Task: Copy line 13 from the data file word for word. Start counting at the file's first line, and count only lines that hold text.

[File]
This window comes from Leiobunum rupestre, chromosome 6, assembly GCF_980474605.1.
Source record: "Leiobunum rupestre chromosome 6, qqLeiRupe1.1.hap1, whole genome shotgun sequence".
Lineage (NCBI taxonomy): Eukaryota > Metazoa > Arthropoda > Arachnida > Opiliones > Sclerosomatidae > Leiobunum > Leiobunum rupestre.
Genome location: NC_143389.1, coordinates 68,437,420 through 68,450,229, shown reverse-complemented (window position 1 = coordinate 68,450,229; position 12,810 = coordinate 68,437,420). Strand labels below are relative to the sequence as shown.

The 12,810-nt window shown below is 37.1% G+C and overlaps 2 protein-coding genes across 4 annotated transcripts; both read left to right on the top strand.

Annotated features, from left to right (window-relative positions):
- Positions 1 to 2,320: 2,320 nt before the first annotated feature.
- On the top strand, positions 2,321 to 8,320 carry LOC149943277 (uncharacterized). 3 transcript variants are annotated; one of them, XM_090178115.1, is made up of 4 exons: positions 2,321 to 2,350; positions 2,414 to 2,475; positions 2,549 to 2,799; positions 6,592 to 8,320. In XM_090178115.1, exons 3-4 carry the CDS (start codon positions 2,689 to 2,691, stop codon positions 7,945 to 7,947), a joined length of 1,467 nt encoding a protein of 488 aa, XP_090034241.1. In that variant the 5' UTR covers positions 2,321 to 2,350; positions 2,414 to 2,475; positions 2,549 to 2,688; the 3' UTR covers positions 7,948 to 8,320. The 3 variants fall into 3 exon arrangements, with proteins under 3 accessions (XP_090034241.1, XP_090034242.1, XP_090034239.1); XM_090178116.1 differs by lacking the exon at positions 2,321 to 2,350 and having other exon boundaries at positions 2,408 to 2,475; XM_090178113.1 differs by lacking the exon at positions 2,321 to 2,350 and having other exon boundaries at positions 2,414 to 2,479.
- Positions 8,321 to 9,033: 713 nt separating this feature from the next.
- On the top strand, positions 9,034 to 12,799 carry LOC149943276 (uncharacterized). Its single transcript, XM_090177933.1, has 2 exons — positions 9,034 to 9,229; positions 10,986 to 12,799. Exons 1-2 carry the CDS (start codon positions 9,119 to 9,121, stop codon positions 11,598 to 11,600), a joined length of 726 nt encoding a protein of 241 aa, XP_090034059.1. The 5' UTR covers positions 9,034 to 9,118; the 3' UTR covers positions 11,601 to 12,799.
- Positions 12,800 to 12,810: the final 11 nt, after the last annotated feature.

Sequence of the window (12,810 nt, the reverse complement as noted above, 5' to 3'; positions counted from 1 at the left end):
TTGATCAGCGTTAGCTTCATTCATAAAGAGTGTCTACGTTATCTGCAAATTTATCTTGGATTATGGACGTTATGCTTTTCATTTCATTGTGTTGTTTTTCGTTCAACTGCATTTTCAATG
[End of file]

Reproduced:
TTGATCAGCGTTAGCTTCATTCATAAAGAGTGTCTACGTTATCTGCAAATTTATCTTGGATTATGGACGTTATGCTTTTCATTTCATTGTGTTGTTTTTCGTTCAACTGCATTTTCAATG